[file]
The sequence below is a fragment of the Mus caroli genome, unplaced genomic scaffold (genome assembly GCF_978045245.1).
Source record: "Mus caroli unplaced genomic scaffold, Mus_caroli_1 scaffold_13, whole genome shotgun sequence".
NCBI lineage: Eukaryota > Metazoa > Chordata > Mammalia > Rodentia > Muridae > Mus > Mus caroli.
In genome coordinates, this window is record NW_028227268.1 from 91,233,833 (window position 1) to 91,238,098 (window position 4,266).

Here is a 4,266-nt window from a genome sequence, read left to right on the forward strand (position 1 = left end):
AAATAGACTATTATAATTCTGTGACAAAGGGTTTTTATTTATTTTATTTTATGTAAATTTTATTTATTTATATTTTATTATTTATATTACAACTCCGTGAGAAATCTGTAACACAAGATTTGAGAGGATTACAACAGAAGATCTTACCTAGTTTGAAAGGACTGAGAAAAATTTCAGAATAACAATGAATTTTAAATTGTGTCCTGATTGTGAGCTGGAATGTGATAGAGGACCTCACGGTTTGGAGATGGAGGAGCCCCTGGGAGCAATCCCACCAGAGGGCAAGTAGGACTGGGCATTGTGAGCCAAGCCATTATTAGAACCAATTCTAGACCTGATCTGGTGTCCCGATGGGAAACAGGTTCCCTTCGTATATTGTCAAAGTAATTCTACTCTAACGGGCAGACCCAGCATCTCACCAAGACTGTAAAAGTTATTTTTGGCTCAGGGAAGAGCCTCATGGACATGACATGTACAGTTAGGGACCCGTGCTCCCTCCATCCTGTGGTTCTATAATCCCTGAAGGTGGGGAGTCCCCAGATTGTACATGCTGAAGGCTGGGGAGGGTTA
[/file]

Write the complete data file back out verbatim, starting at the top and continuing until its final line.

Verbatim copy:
The sequence below is a fragment of the Mus caroli genome, unplaced genomic scaffold (genome assembly GCF_978045245.1).
Source record: "Mus caroli unplaced genomic scaffold, Mus_caroli_1 scaffold_13, whole genome shotgun sequence".
NCBI lineage: Eukaryota > Metazoa > Chordata > Mammalia > Rodentia > Muridae > Mus > Mus caroli.
In genome coordinates, this window is record NW_028227268.1 from 91,233,833 (window position 1) to 91,238,098 (window position 4,266).

Here is a 4,266-nt window from a genome sequence, read left to right on the forward strand (position 1 = left end):
AAATAGACTATTATAATTCTGTGACAAAGGGTTTTTATTTATTTTATTTTATGTAAATTTTATTTATTTATATTTTATTATTTATATTACAACTCCGTGAGAAATCTGTAACACAAGATTTGAGAGGATTACAACAGAAGATCTTACCTAGTTTGAAAGGACTGAGAAAAATTTCAGAATAACAATGAATTTTAAATTGTGTCCTGATTGTGAGCTGGAATGTGATAGAGGACCTCACGGTTTGGAGATGGAGGAGCCCCTGGGAGCAATCCCACCAGAGGGCAAGTAGGACTGGGCATTGTGAGCCAAGCCATTATTAGAACCAATTCTAGACCTGATCTGGTGTCCCGATGGGAAACAGGTTCCCTTCGTATATTGTCAAAGTAATTCTACTCTAACGGGCAGACCCAGCATCTCACCAAGACTGTAAAAGTTATTTTTGGCTCAGGGAAGAGCCTCATGGACATGACATGTACAGTTAGGGACCCGTGCTCCCTCCATCCTGTGGTTCTATAATCCCTGAAGGTGGGGAGTCCCCAGATTGTACATGCTGAAGGCTGGGGAGGGTTA